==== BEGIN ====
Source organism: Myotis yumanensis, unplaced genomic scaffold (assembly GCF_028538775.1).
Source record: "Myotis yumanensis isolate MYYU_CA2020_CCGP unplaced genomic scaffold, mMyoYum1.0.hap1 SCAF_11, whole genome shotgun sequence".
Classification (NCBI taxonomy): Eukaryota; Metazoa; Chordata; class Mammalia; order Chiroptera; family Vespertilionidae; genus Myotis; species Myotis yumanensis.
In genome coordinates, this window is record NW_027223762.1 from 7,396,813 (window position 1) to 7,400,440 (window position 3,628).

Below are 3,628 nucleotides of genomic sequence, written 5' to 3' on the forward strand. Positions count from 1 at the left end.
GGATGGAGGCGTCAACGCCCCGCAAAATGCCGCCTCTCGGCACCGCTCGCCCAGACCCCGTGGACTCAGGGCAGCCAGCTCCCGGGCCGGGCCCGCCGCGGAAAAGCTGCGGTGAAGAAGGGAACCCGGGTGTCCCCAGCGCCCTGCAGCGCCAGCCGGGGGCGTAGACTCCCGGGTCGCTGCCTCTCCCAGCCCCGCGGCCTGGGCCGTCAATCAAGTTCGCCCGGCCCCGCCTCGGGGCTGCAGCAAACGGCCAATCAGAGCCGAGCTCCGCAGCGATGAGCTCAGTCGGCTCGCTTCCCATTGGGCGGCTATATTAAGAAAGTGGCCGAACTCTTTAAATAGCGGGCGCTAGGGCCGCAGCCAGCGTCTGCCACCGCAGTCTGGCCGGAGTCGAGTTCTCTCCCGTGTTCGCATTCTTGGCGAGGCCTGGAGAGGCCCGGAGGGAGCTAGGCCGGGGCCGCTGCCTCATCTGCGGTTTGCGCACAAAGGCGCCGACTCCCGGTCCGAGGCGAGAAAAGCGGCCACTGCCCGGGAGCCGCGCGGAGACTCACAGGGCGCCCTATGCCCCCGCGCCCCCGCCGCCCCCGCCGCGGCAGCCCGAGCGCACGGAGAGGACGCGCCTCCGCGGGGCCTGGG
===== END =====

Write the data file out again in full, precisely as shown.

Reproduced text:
Source organism: Myotis yumanensis, unplaced genomic scaffold (assembly GCF_028538775.1).
Source record: "Myotis yumanensis isolate MYYU_CA2020_CCGP unplaced genomic scaffold, mMyoYum1.0.hap1 SCAF_11, whole genome shotgun sequence".
Classification (NCBI taxonomy): Eukaryota; Metazoa; Chordata; class Mammalia; order Chiroptera; family Vespertilionidae; genus Myotis; species Myotis yumanensis.
In genome coordinates, this window is record NW_027223762.1 from 7,396,813 (window position 1) to 7,400,440 (window position 3,628).

Below are 3,628 nucleotides of genomic sequence, written 5' to 3' on the forward strand. Positions count from 1 at the left end.
GGATGGAGGCGTCAACGCCCCGCAAAATGCCGCCTCTCGGCACCGCTCGCCCAGACCCCGTGGACTCAGGGCAGCCAGCTCCCGGGCCGGGCCCGCCGCGGAAAAGCTGCGGTGAAGAAGGGAACCCGGGTGTCCCCAGCGCCCTGCAGCGCCAGCCGGGGGCGTAGACTCCCGGGTCGCTGCCTCTCCCAGCCCCGCGGCCTGGGCCGTCAATCAAGTTCGCCCGGCCCCGCCTCGGGGCTGCAGCAAACGGCCAATCAGAGCCGAGCTCCGCAGCGATGAGCTCAGTCGGCTCGCTTCCCATTGGGCGGCTATATTAAGAAAGTGGCCGAACTCTTTAAATAGCGGGCGCTAGGGCCGCAGCCAGCGTCTGCCACCGCAGTCTGGCCGGAGTCGAGTTCTCTCCCGTGTTCGCATTCTTGGCGAGGCCTGGAGAGGCCCGGAGGGAGCTAGGCCGGGGCCGCTGCCTCATCTGCGGTTTGCGCACAAAGGCGCCGACTCCCGGTCCGAGGCGAGAAAAGCGGCCACTGCCCGGGAGCCGCGCGGAGACTCACAGGGCGCCCTATGCCCCCGCGCCCCCGCCGCCCCCGCCGCGGCAGCCCGAGCGCACGGAGAGGACGCGCCTCCGCGGGGCCTGGG